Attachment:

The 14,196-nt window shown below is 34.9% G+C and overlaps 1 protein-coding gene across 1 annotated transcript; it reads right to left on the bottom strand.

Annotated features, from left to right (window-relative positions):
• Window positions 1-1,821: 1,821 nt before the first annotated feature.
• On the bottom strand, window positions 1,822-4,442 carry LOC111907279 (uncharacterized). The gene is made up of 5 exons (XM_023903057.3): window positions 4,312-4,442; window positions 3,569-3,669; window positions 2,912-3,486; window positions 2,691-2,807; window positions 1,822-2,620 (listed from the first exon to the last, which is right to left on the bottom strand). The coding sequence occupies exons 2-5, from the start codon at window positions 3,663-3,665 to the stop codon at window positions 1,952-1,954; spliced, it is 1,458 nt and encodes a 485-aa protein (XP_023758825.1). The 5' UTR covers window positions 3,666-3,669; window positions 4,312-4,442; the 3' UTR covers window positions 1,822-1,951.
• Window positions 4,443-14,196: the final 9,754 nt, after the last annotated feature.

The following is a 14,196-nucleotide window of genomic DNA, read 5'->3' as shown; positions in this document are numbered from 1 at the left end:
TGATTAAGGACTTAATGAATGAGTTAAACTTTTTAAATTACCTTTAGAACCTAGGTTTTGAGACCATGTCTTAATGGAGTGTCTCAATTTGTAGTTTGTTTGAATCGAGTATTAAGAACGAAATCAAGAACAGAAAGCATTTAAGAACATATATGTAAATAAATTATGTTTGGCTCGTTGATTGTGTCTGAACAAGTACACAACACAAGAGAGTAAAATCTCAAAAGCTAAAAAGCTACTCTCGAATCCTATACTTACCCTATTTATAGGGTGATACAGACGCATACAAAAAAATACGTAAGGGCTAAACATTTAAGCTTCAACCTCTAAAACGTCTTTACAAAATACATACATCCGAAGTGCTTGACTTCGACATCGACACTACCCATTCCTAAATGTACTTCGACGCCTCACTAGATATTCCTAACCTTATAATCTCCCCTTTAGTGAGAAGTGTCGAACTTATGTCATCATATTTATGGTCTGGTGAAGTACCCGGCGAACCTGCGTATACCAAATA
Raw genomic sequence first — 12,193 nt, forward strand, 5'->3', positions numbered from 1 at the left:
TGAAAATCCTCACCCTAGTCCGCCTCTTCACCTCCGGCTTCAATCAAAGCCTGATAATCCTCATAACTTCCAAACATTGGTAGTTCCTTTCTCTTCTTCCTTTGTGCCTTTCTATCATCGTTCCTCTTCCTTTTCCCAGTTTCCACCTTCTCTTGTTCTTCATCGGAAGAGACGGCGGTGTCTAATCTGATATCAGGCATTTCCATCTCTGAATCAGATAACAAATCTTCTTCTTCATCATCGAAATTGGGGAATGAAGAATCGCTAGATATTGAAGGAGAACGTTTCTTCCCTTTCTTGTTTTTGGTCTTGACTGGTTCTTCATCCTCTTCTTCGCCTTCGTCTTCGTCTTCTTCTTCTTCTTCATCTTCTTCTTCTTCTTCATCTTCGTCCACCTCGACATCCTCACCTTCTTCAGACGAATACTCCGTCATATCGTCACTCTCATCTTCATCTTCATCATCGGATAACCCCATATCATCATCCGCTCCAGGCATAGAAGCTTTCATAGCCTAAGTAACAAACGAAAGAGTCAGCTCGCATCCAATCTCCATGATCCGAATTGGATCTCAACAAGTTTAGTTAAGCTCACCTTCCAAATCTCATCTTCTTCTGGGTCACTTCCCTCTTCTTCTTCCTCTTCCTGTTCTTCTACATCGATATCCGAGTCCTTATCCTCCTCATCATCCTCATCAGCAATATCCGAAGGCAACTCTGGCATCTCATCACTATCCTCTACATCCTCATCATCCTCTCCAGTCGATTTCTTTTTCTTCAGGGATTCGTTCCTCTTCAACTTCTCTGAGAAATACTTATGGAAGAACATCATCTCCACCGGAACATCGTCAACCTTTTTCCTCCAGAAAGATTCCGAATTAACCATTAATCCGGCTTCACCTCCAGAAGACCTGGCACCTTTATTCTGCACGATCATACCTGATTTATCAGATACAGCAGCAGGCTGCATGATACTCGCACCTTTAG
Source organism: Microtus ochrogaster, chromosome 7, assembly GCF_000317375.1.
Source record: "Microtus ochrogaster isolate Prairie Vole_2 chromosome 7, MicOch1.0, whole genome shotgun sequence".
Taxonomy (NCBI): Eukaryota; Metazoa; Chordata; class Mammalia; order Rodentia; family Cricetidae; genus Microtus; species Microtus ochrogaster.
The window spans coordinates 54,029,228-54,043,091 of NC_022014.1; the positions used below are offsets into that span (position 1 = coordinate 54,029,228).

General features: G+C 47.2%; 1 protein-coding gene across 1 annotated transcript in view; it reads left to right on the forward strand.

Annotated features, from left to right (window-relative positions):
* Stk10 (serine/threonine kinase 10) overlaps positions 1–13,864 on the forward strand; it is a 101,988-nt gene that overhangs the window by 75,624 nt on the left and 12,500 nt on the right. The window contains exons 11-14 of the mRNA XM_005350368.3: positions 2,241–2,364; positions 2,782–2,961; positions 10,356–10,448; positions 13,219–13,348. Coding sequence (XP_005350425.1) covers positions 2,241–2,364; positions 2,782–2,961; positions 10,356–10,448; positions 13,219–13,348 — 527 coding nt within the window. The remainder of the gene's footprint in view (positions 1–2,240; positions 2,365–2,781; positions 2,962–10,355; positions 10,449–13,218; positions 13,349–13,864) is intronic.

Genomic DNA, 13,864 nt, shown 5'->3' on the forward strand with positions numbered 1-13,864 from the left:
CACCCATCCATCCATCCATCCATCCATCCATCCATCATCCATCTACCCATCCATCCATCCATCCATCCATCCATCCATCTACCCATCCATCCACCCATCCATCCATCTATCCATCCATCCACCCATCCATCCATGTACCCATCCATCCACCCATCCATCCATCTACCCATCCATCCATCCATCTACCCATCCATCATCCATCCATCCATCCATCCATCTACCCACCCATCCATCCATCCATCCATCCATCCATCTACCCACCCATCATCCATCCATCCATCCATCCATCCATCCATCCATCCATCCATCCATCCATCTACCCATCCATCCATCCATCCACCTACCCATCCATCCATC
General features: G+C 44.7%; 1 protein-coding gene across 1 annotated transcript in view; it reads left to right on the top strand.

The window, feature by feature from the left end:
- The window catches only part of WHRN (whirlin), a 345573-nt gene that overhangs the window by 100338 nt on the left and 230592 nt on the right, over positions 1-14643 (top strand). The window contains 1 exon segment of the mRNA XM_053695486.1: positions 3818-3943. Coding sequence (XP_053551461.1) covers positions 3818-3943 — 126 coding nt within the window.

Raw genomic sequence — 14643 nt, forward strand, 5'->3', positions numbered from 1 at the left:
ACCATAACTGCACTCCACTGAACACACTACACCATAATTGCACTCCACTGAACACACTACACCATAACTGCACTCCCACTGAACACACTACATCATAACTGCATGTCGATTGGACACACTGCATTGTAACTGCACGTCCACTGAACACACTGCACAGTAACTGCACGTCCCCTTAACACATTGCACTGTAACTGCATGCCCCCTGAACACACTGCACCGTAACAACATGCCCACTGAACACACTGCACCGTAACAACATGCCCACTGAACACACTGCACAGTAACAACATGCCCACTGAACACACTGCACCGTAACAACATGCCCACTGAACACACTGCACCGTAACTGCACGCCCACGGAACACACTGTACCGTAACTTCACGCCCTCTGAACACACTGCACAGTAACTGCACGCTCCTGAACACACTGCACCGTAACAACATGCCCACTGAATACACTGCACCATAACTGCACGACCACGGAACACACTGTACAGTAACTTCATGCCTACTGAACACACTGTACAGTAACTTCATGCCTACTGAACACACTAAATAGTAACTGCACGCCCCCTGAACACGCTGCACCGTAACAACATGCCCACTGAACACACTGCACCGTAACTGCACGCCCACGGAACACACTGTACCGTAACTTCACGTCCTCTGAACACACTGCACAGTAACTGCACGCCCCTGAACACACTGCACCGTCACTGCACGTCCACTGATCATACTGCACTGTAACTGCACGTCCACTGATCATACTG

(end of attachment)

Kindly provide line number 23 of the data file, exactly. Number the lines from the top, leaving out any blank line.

ACCATAACTGCACTCCACTGAACACACTACACCATAATTGCACTCCACTGAACACACTACACCATAACTGCACTCCCACTGAACACACTACATCATAACTGCATGTCGATTGGACACACTGCATTGTAACTGCACGTCCACTGAACACACTGCACAGTAACTGCACGTCCCCTTAACACATTGCACTGTAACTGCATGCCCCCTGAACACACTGCACCGTAACAACATGCCCACTGAACACACTGCACCGTAACAACATGCCCACTGAACACACTGCACAGTAACAACATGCCCACTGAACACACTGCACCGTAACAACATGCCCACTGAACACACTGCACCGTAACTGCACGCCCACGGAACACACTGTACCGTAACTTCACGCCCTCTGAACACACTGCACAGTAACTGCACGCTCCTGAACACACTGCACCGTAACAACATGCCCACTGAATACACTGCACCATAACTGCACGACCACGGAACACACTGTACAGTAACTTCATGCCTACTGAACACACTGTACAGTAACTTCATGCCTACTGAACACACTAAATAGTAACTGCACGCCCCCTGAACACGCTGCACCGTAACAACATGCCCACTGAACACACTGCACCGTAACTGCACGCCCACGGAACACACTGTACCGTAACTTCACGTCCTCTGAACACACTGCACAGTAACTGCACGCCCCTGAACACACTGCACCGTCACTGCACGTCCACTGATCATACTGCACTGTAACTGCACGTCCACTGATCATACTG